Fibers are the building blocks of fabric (stoff dronning). They may be natural (from wool, flax, or cotton) or artificial (like acrylic, nylon, or spandex). These fibers are spun into yarn, and individual yarns are then knit or woven together to make flexible materials called textiles or fabric. Some of the methods used to produce fabric include knitting, weaving, crocheting, felting, knotting, and quilting. Fabric has been made by humans for thousands of years.
Studies suggest as far back as 34,000 BCE, when the carbon dating for dyed flax fibers were found in Eastern European caves. Though fabric is made by technology rooted in ancient times, there are many important new technological developments in fabric production. Many are in the area of performance fabrics, which include body-cinching stretch, wrinkle-resistant cloth, and flame retardant fabric. Basic weave patterns of fabrics, like the twill, plain, and satin weaves, have not changed much over time.
The textile industry was the largest industry in the 15th century. Textile production underwent huge changes as a result of the Industrial Revolution and the invention of the sewing machine in 1790 (https://www.stoffdronning.no/categories/symaskiner1). The sewing machine would eventually lead to mass production of ready-to-wear fabrics and the democratization of fashion to every level of society, meaning that style was no longer exclusive to the wealthy.
Prior to that time, cloth for every day use was often basic in color and design and course in texture. Most people could not afford the expensive dyes and production methods of fancier fabrics. Additionally, the vast majority of women made clothes for their families rather than buying them. The wealthy could afford finer dyes like purple, fancier fabrics like silk, and embellishments like lace and beading. They could also afford to have their clothes made by tailors and seamstresses.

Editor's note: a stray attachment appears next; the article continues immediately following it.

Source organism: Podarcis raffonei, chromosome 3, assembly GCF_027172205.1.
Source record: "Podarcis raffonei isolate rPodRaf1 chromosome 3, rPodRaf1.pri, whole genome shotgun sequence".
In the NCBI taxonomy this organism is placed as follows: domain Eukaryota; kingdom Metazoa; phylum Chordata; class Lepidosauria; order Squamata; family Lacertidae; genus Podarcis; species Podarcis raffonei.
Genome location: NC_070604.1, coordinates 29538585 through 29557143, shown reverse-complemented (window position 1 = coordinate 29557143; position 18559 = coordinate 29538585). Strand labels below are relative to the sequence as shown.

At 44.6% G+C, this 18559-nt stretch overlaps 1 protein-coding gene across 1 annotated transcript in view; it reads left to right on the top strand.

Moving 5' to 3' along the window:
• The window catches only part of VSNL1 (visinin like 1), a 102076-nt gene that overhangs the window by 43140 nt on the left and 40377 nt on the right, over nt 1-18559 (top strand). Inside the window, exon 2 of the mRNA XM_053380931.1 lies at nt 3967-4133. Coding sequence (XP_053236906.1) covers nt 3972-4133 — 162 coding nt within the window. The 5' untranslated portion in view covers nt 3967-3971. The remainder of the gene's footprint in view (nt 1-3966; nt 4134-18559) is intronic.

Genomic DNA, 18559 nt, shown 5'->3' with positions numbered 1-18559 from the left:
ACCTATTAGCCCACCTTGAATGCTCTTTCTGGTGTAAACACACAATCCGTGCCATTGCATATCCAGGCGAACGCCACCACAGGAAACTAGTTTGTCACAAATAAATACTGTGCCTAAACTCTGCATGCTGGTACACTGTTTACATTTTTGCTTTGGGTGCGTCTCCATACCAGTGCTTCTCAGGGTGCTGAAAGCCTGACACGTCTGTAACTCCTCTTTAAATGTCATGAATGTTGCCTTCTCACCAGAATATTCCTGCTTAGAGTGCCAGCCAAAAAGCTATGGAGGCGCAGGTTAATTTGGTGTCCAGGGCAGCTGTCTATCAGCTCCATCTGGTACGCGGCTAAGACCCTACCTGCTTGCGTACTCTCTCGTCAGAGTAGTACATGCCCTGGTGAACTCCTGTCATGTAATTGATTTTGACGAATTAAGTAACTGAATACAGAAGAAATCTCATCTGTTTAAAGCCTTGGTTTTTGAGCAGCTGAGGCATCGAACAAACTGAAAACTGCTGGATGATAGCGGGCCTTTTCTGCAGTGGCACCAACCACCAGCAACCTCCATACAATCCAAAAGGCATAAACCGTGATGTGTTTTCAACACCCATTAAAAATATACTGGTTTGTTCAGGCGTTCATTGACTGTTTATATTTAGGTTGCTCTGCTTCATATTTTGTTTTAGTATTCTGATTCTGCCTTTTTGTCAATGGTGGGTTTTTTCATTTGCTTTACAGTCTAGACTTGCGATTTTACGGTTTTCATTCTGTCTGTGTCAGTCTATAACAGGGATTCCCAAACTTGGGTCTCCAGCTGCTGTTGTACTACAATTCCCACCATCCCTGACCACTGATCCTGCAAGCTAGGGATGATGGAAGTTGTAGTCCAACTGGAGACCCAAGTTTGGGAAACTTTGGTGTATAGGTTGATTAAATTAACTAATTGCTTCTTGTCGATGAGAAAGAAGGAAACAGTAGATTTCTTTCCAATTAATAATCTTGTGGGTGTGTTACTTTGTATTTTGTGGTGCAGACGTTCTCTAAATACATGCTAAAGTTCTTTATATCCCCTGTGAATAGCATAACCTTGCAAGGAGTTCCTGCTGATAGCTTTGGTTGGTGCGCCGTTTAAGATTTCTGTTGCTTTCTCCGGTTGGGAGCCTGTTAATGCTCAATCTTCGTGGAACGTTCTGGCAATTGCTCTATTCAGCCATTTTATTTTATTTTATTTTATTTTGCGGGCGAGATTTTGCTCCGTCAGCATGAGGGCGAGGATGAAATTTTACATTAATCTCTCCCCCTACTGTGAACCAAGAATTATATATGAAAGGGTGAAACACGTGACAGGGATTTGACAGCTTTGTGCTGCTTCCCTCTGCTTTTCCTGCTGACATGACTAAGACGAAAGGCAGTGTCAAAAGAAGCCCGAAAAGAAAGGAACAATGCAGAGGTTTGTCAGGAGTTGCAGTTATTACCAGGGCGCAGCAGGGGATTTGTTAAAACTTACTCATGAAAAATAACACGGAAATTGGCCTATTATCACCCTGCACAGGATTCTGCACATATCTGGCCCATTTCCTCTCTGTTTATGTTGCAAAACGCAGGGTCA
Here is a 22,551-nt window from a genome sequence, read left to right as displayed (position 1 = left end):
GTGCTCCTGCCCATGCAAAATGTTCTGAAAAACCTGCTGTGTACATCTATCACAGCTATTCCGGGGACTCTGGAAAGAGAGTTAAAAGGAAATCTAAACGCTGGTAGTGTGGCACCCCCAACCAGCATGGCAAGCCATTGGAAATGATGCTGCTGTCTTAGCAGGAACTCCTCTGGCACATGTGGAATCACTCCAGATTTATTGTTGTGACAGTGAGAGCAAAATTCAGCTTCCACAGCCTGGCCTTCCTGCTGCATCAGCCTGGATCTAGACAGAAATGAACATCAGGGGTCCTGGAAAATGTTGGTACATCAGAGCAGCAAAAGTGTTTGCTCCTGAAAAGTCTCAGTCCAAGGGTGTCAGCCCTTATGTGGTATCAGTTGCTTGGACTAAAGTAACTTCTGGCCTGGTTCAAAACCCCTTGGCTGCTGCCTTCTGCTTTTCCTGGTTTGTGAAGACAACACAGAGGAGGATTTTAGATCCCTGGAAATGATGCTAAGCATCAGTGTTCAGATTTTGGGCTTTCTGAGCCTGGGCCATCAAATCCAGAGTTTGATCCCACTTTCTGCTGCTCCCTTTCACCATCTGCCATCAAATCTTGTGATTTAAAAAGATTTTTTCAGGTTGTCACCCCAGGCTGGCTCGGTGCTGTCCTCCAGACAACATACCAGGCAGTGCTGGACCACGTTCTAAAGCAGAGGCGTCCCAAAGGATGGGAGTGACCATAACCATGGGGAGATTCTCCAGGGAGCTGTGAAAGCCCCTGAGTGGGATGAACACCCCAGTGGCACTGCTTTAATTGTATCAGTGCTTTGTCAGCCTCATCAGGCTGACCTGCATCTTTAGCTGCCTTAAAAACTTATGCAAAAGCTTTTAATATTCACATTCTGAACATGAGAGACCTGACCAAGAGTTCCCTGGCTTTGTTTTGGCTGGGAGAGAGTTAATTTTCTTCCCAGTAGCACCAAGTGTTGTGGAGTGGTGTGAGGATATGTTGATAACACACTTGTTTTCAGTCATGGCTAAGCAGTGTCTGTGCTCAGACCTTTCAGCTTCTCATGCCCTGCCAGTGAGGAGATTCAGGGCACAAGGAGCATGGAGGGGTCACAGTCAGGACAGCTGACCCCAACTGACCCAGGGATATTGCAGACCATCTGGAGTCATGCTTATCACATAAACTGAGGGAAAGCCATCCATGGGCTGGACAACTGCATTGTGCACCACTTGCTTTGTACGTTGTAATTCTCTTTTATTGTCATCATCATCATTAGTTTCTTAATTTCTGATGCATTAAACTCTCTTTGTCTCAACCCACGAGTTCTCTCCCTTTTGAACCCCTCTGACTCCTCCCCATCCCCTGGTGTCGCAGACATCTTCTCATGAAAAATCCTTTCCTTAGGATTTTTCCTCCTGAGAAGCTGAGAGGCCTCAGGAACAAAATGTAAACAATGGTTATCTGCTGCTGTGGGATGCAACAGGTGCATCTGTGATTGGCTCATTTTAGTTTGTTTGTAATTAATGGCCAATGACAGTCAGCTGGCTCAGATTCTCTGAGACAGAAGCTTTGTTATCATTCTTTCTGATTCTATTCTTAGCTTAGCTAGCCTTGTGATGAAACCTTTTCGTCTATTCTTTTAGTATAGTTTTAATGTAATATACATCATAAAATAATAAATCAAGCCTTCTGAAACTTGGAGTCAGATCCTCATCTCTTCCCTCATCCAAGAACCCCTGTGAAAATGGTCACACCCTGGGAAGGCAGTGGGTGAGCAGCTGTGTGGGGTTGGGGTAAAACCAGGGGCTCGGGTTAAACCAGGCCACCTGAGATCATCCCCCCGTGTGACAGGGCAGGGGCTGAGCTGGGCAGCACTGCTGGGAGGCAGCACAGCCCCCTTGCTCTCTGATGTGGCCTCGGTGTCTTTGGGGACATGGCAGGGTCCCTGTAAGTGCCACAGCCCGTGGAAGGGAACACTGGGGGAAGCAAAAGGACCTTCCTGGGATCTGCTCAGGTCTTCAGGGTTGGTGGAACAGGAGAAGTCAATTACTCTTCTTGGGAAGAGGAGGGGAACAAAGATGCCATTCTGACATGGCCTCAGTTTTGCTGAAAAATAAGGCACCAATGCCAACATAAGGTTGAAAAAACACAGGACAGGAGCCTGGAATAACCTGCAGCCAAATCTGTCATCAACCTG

Though most commonly associated with the fashion industry, textiles serve a variety of functions from clothing, to art, bags, baskets, beds, car upholstery, carpeting, drapery, furniture, netting, parachutes, sails, tablecloths, tents, and towels. Industrial purposes include usage in filters, composite materials, and architecture. Industrial textiles, often called ‘technical textiles,’ are chosen typically chosen for properties of chemical composition rather than appearance. Agrotextile, automotive, geotextile, medical, and performance clothing applications all utilize technical textiles
. An example of an agrotextile is fabric used for protecting crops; a geotextile would be an embankment reinforcement; a medical textile would be an implant or prosthetic; and performance clothing would be Kevlar used in bullet-proof vests or flame retardant fabric used in firefighter uniforms to ward off heat and radiation. New applications for fabrics include interactive health monitoring, communication via embedded NFC chips, and water repellent fabric for swimsuits and diving gear. From prehistoric to post-modern, fabrics will continue to evolve to meet a variety of mankind’s needs